October 17, 2013

Male Fertility: When “Within Normal Limits” is Not Good Enough. ~ by Amy Moll

This is what every woman dealing with infertility needs to print out and give to her man—because lord knows he’s not in the magazine aisle buying Fertility Today.

Dear Sir,

Even though you appear to be in excellent shape and eat healthier than the average American, and even though your sperm analysis was deemed, “within normal limits,” the reality is that you and your partner are still not pregnant.

She’s dragging herself to yoga and she’s reading every fertility book she can get her hands on; as well as getting acupuncture twice a week, checking cervical mucous, and plotting basal body temperatures like she’s analyzing global warming patterns.

You still have the attitude, “I feel good and I’m healthy. I don’t need to take vitamins because it’s not me—it’s her.”

Let’s change that.

You want to have a baby, right?

Then why not do everything you can to improve the chances. 

Taking a few key supplements and herbs could possibly save thousands of dollars on medical procedures, and time. In the process you may have more energy and an increased sex drive; you may lose fat and gain muscle and find a better outlook on life.

When your female counterpart sees that you care enough to be an active participant in the quest to get pregnant, she will feel closer to you emotionally.

Men, that’s code for finding you more attractive—which equals more sex.

Is sperm going the way of the bees?

In 1940, the normal range for sperm counts in the United States was anything above 60 million. By 1990, normal sperm counts became anything above 20 million.

It seems we are treating sperm like we do our public education system, continuously lowering the bar.

Some reproductive endocrinologists are now advising couples diagnosed with infertility to get sperm count numbers above 30 million.

Cutting-edge fertility doctors often order three separate sperm analyses to see if there are large differences in the results and calculate an average; a sperm credit score, if you will.

Back away from the energy bar!

Speaking of declining sperm counts, in a six-year Harvard School for Public Health study published in 2008, soy was found to decrease sperm production by 40 percent in men eating just half a serving a day!

So the next time you pick up an energy bar—(while not naming any names, so please read labels)—or a protein shake, make sure it doesn’t contain any soy products.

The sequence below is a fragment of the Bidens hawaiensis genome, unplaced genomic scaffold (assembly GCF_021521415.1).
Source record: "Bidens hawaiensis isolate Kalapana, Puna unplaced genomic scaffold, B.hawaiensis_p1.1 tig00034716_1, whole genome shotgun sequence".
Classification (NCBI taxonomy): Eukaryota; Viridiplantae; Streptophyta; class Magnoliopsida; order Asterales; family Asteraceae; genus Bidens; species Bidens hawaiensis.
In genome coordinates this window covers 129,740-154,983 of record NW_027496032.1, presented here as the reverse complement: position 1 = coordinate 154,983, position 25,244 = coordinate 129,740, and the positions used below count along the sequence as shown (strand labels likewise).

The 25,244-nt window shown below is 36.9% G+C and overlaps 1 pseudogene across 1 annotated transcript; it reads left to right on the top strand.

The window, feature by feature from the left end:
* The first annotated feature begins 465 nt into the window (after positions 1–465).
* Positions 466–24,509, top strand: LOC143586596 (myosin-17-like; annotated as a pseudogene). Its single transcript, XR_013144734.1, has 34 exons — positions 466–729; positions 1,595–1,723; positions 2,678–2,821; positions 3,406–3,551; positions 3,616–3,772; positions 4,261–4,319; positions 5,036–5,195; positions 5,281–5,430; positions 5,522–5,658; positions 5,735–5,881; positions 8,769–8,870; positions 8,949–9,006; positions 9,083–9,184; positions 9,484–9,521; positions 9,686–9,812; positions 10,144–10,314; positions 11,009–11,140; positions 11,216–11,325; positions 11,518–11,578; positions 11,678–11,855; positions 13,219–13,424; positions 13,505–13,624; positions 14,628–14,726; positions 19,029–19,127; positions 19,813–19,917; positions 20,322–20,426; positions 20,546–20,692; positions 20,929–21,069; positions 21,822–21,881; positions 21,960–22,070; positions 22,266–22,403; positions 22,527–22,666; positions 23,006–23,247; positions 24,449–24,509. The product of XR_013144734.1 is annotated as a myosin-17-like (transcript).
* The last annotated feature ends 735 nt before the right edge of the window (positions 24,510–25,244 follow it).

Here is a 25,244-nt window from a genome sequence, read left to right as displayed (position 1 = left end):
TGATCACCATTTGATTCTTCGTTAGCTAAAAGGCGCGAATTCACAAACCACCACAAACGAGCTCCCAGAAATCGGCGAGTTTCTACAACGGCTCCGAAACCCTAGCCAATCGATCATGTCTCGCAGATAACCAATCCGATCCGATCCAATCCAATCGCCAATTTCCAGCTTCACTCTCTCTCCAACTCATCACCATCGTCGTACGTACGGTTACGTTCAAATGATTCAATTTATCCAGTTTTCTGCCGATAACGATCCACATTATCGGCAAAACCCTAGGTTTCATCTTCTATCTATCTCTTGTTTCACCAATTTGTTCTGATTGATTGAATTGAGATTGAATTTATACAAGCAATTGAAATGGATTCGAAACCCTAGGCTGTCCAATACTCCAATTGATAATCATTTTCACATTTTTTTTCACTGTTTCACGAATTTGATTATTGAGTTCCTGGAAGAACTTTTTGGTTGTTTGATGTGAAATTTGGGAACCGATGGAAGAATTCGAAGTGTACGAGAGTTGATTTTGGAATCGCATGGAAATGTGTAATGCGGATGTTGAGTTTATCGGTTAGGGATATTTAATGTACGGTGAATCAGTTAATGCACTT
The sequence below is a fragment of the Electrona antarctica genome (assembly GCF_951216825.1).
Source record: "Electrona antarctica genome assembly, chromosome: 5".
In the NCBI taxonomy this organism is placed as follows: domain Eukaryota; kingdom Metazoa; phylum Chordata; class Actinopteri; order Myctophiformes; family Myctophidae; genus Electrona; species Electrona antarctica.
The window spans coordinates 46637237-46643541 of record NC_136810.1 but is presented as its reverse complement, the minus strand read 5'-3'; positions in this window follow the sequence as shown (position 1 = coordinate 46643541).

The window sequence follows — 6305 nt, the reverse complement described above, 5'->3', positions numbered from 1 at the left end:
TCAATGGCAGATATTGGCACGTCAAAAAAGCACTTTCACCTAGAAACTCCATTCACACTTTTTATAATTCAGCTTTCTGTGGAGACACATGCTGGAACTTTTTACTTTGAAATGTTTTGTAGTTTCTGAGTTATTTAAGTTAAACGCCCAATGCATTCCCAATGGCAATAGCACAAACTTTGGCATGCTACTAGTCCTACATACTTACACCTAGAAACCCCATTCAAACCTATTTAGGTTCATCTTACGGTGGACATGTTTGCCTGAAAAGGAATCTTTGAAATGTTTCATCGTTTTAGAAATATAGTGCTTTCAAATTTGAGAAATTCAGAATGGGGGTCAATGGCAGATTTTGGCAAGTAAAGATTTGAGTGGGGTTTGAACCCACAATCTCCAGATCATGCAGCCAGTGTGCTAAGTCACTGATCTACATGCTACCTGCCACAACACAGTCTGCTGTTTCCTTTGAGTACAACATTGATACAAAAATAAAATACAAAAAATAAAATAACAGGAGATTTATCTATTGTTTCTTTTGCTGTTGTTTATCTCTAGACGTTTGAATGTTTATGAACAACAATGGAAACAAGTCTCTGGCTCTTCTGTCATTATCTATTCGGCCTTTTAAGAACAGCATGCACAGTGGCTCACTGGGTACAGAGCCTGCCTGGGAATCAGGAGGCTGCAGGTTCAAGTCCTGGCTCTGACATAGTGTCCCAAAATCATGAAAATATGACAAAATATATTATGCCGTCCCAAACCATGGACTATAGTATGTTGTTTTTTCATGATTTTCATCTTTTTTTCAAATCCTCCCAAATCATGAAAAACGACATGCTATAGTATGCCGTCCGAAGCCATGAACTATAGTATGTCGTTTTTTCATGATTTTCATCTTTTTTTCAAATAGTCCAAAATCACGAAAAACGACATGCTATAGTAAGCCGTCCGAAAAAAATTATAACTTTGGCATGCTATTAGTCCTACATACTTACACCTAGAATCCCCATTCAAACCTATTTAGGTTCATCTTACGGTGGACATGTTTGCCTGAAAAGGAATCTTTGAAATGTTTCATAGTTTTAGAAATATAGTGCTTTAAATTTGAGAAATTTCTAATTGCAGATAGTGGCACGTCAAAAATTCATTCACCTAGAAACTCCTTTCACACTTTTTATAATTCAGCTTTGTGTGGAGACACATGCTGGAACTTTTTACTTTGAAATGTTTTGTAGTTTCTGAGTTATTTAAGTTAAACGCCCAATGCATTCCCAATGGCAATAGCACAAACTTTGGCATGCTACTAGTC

The soy latte must go as well.

Athletics and male fertility

Men who are very athletic put a lot of additional stress on their bodies.

Stress? I thought exercise was good for you!

Yes it is, but over training can have detrimental consequences on the male immune system as well as testosterone and DHEA levels, and vitamin and mineral status—and as a consequence, fertility.

Why would endurance athletes and competitive athletes have low testosterone?

Testosterone is made from another very important hormone called DHEA. DHEA is an essential steroid hormone for rebuilding and repairing the body; including the muscles.

After spending many hours a week breaking the body down in training for an Iron Man, regional CrossFit competition, ultra-marathon, or other intense athletic events—in the name of efficiency and resourcefulness—our bodies begin using the majority of our DHEA for the necessary task of recovering from these workouts; not for making oodles and oodles of testosterone.

Large concentrations of testosterone need to be present in the testes in order for sperm to be made.  Low testosterone equates to low sperm production.

Nutrient depletion and stress

Stress, (whether it be physical, mental, or environmental), increases the need for certain vitamins and minerals such as B vitamins, vitamin C, calcium, magnesium, zinc and potassium. Even slight nutritional deficiencies can affect the adrenal glands which are key players in male health and fertility.

When the adrenals are not functioning optimally, or when cortisol patterns are out of balance, testosterone is affected.

High cortisol equates to low testosterone, and this means low libido and decreased sperm counts.


We often tell ourselves that weed does wonders for anxiety and makes us uber creative, yet it’s also causing fertility rates to plummet. So, unless we are doing something really important with that high, (like being the next featured guest on the Joe Rogan Experience podcast), let’s cut it out.

In order for sperm to reach an egg, they have to swim. Just like a 400-meter sprint. the winner has to maintain a certain pace that allows them to stay in the lead—while still having enough oomph at the end to sprint through the finish line and beat all the competition.

Like the brain, sperm also have THC receptors and when they are exposed to high levels of THC, they pretty much act like most stoned people at a Phish concert, aimlessly vacillating in circles.

If you are a regular pot smoker, your semen analysis may come back looking great—but what doesn’t show up is the fact that those little swimmers have their pacing all wrong and they are suffering from their own version of burn out.

What to do

What’s my advice? First of all, don’t trust Google. Make an appointment with your doctor to get a sperm analysis, (or three), if you haven’t already done so—and consult with a reproductive endocrinologist. Also, find an acupuncturist, naturopath, chiropractor, or nutritionist who specializes in fertility and get evaluated. Ask them about diet, nutrition, and lifestyle changes that will help boost your fertility.

Finally, remember that in these days, a lot of time it takes more than two to make a baby.

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Assistant Ed: Kathryn Ashworth/Ed: Sara Crolick

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